In all the tu-tu-main-main over Markandey Katju and Arun Jaitley, and the wider political war of words between the Congress and the BJP, one simple fact has been lost sight of: the systemic element of patronage that supports the entire edifice of corruption in India.
Katju has chosen to reinforce the system rather than fight it.
The issue is not what Katju thinks of Narendra Modi, but how his appointment as Chairman of the Press Council immediately after his retirement as Supreme Court judge has strengthened a vital pillar of political patronage in our corrupt system.
Katju says Jaitley distorted his statements on Modi, and in any case, he was making his comments as a Indian citizen, not as Council Chairman; Jaitley has called for Justice Katju’s resignation for using his quasi-judicial position to make political points that help the Congress government which appointed him as Chairman.
But Jaitley should know that if Katju was so fussy about propriety he would not have accepted the appointment in the first pace. So Katju is hardly going to suffer an attack of conscience now just because Jaitley has brought up the subject. By not only accepting it, but then going on to demand more powers to discipline the press, Katju has shown that he has clearly accepted or compromised with the patronage system that got him the job.
Any judge who seeks a big job after retirement and also more power and pelf with it is fundamentally compromised on independence. Unless proven otherwise.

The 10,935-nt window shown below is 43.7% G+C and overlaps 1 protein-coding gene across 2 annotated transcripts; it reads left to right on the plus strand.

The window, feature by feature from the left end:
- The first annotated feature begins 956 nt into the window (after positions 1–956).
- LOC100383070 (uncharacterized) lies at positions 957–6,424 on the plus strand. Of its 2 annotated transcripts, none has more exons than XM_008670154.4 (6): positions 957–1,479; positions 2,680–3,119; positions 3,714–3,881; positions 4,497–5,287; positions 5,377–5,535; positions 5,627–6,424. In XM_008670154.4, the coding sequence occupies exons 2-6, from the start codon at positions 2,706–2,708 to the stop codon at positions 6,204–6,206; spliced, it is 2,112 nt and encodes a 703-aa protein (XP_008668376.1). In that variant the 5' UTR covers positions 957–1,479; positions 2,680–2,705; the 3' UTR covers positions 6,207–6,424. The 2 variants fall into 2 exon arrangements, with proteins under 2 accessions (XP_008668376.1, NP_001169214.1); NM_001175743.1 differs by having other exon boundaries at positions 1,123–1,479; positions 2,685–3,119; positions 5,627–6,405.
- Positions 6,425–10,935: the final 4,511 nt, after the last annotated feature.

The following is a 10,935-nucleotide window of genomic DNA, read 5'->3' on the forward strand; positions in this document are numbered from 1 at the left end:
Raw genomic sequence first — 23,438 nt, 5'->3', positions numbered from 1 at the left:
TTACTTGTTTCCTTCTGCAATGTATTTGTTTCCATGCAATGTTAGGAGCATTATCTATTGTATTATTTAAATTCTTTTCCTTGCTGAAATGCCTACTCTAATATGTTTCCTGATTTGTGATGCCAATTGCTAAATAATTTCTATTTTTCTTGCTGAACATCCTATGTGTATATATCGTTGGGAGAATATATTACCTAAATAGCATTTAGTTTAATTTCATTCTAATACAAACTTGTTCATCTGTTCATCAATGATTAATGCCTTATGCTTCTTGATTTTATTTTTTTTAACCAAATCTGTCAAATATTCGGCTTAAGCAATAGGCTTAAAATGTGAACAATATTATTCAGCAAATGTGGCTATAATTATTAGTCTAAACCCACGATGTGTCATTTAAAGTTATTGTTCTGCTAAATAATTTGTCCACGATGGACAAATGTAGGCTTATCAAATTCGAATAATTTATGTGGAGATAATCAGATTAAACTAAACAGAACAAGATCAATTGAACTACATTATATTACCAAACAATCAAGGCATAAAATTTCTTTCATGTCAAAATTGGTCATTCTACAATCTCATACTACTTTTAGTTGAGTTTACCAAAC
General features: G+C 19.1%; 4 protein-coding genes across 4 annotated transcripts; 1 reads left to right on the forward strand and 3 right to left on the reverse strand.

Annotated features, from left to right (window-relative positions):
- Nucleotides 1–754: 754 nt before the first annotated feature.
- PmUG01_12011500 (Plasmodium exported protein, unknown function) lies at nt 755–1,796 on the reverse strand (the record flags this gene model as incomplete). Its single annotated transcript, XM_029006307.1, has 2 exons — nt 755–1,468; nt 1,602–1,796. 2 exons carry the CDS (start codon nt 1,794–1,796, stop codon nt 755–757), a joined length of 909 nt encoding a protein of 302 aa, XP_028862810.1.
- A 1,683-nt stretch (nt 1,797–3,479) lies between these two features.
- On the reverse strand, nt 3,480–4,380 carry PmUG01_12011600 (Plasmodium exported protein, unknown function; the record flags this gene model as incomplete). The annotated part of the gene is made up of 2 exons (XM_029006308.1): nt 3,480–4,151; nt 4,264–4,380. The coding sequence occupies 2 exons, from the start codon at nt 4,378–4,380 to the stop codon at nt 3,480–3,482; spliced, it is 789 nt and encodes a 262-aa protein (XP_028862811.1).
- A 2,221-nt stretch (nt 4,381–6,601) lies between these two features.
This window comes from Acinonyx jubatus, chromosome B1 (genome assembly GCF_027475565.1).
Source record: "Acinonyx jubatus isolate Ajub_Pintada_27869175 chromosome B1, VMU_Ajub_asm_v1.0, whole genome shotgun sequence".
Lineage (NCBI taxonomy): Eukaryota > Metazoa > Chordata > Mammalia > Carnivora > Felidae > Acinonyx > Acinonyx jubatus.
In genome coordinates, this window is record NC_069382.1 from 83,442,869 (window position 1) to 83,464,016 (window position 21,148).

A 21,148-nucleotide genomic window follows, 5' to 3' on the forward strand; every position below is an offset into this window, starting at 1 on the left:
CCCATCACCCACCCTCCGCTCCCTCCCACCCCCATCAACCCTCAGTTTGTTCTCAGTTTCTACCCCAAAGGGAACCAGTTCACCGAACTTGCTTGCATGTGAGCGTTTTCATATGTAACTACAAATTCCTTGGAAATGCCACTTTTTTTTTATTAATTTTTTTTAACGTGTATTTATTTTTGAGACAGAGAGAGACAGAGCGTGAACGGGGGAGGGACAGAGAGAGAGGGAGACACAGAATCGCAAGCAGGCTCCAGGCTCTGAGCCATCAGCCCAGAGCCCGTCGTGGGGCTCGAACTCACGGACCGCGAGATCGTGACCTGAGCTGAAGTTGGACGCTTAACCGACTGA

One should also consider how easily he was made Press Council Chairman. Justice Katju retired as a Supreme Court judge on 20 September 2011, but within 15 days he was appointed Chairman of the Press Council.
Contrast this with how many months and years the government takes to appoint Chairpersons to crucial companies such as ONGC and Coal India – both of which continued without a full-time chief for nearly a year. Coal India’s acting Chairman even retired without being confirmed in his post.
The Indian Express noted how 18 of the 21 Supreme Court judges who retired after 2008 have been immediately accommodated in lucrative or cushy jobs. The examples the newspaper cites are indicative of the power of political patronage: Justice Dalveer Bhandari was posted as a judge of the International Court of Justice (ICJ) even before he demited office. Justice Mukundakam Sharma retired two days ahead of Katju, but he got assurances on his next job four months earlier as head of the Vansadhara Water Dispute Tribunal.
And so it goes on and on to explain how 18 former Supreme Court judges have been given post-retirement jobs.
As if this is not enough, the Supreme Court has managed to do its own post-retirement job creation by mandating in a recent judgment involving the Right to Information Act that the information commissions at centre or states should have retired Supreme Court and high court judges manning them.
A Supreme Court bench passed this order in a public interest litigation (PIL) filed by Namit Sharma who challenged sections 12 and 15 of the RTI Act of 2005, which specify the qualifications needed for becoming an information commissioner. Among other things, the order said that the office of Chief Information Commissioner in centre and states should be headed by former (or current) Supreme Court judges or chief justices of high courts (past or present).”